South Korea says North Korea can put nuclear warhead on its medium-range missile, which could reach parts of South Korea and most of Japan as well South says

North Korean leader Kim Jong-un inspects a section of a ballistic missile warhead.
North Korean leader Kim Jong-un inspects a section of a ballistic missile warhead.

A senior South Korean government official claimed on Tuesday that North Korea is able to mount a nuclear warhead on a medium-range Rodong ballistic missile.

North Korean leader, Kim Jong Un, stated in March that his country had miniaturised nuclear warheads to put on its ballistic missiles. It was the first time North Korean leader gave a direct statement of a claim.

"We believe they have accomplished miniaturisation of a nuclear warhead to mount it on a Rodong missile," the South Korean official said on condition of anonymity.

The Rodong missile can fire one tonne (1,100 lb) of warhead with a maximum range of around 2,000 kilometres (1,250 miles), the official said.

In range, it could reach all parts of South Korea, most of Japan, parts of Russia and China.

"We believe they have the ability to mount a nuclear warhead on a Rodong. Whether they will fire it like that is a political decision," the official stated.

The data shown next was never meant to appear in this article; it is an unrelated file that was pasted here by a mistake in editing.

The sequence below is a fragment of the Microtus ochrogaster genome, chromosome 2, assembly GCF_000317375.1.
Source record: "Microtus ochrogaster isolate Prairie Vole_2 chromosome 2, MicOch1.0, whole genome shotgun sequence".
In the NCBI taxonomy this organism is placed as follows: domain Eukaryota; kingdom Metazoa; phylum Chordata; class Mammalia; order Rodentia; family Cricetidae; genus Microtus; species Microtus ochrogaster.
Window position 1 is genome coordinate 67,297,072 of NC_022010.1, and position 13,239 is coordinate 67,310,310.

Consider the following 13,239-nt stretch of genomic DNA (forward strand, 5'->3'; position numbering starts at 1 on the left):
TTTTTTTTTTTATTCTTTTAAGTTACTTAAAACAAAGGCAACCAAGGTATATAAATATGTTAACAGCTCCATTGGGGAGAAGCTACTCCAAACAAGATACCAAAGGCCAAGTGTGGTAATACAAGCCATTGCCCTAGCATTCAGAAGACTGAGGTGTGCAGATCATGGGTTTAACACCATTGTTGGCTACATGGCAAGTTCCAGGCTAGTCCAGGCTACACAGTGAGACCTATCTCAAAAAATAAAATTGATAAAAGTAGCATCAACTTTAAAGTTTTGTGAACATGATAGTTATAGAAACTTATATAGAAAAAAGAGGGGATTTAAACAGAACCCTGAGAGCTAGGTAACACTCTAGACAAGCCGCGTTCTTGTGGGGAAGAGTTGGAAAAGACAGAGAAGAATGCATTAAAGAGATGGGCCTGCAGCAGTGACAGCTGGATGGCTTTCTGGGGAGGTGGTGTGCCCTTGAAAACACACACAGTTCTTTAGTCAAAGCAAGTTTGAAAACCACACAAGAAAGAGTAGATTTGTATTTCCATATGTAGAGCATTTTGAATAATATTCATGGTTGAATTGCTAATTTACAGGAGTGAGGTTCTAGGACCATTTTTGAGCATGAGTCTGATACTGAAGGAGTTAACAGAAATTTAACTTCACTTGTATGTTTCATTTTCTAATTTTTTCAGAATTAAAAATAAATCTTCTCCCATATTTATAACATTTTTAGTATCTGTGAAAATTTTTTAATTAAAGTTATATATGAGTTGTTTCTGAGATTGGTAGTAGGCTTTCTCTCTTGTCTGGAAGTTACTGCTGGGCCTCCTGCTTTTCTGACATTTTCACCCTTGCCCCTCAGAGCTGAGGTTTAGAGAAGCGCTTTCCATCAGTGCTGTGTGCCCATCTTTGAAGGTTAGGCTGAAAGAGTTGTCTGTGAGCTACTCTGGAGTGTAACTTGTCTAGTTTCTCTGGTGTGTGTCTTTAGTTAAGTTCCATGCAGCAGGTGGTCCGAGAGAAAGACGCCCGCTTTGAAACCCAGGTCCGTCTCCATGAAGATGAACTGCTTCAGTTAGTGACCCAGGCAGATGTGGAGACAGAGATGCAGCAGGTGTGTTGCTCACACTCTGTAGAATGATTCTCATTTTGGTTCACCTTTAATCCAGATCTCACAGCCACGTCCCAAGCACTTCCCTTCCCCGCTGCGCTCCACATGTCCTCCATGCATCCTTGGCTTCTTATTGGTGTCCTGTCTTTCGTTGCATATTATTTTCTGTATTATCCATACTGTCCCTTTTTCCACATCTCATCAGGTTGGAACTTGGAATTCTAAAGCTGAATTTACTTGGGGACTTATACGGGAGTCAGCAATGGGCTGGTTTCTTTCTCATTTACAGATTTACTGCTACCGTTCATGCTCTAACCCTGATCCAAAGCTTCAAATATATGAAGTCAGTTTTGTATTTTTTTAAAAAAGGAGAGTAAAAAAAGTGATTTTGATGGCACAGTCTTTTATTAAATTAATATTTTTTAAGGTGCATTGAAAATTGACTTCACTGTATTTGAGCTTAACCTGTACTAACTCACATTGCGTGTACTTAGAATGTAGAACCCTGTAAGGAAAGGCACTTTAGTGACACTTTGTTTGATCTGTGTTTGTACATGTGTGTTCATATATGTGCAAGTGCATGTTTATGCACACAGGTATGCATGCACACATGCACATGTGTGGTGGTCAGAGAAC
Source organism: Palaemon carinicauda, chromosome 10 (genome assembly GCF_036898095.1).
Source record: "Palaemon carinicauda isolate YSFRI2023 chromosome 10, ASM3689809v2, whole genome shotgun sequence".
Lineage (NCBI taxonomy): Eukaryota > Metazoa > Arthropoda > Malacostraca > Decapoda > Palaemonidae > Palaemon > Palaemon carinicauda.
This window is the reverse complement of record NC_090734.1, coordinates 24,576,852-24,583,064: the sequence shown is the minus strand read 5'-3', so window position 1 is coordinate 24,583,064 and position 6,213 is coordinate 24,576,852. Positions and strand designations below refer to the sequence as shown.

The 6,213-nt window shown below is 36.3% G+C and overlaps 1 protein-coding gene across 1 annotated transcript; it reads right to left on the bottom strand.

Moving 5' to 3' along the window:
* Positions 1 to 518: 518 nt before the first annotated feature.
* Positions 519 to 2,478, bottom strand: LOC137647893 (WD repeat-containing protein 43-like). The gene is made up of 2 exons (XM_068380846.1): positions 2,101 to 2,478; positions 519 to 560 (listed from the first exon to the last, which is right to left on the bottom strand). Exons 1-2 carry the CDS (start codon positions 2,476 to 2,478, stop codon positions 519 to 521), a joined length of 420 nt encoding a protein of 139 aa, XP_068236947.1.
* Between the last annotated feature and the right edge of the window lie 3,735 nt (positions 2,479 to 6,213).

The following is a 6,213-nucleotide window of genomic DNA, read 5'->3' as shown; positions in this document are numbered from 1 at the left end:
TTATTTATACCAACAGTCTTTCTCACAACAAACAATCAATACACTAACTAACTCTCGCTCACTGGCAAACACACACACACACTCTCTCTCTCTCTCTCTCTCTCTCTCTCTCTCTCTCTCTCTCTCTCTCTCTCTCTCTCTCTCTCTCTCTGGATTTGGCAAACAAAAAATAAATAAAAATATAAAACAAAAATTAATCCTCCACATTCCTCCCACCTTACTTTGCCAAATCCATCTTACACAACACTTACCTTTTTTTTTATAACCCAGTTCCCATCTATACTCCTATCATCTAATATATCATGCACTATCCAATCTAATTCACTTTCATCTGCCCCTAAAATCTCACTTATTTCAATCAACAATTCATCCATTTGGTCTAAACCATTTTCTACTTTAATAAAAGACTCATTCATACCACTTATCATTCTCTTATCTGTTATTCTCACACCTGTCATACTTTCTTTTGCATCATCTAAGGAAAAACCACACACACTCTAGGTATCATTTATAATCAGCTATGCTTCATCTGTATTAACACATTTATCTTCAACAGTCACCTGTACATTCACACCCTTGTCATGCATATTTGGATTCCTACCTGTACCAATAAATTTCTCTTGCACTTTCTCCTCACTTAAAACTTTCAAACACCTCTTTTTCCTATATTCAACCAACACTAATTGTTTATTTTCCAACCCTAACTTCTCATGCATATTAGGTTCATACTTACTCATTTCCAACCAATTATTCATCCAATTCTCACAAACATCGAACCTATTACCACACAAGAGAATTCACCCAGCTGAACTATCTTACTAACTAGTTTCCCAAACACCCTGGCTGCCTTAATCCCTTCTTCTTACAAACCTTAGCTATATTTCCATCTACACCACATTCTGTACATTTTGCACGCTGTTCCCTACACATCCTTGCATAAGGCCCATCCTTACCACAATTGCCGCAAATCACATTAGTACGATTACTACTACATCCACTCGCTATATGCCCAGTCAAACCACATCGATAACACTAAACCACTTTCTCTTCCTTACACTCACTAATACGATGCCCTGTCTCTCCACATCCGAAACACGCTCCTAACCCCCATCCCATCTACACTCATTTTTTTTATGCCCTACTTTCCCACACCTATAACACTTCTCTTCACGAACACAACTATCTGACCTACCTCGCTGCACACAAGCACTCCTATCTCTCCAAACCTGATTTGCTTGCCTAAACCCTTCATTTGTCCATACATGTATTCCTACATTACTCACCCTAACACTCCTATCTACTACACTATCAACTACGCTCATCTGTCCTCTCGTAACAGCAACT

There was no direct evidence on whether the North had successfully mounted a warhead on its medium-range missile, the South Korean official said.

A North Korean Taepodong-class missile. (AFP Archive)
A North Korean Taepodong-class missile. (AFP Archive)

The Korean peninsula has been the scene of profound tensions in recent weeks between North and South Korea, due to the North's nuclear tests and several missiles launches, and the South's military drill that collaborated with the United States.

The tests and launches have pushed the UN Security Council to impose new sanctions against North Korea.

The Unification Ministry, a South Korean body established to promote inter-Korean dialogues and exchanges, warned that officials would have to consider whether a leaflet launch in the present atmosphere might trigger a North Korean response that would "threaten the lives and property of our citizens."

The peninsula was divided into two parts following World War Two, by the United States and the former Soviet Union, with national division and separate governments, which eventually led to the Korean War during 1950-53 and caused permanent tensions in the peninsula, thus far.

Following North Korea's fourth nuclear test on January 6, South Korea resumed blasting a mix of K-pop and propaganda messages into the North, using giant banks of speakers on the heavily militarised border.

North Korea has responded by dropping its own leaflets over the border, attacking South Korean President Park Geun-hye.

Source: TRTWorld and agencies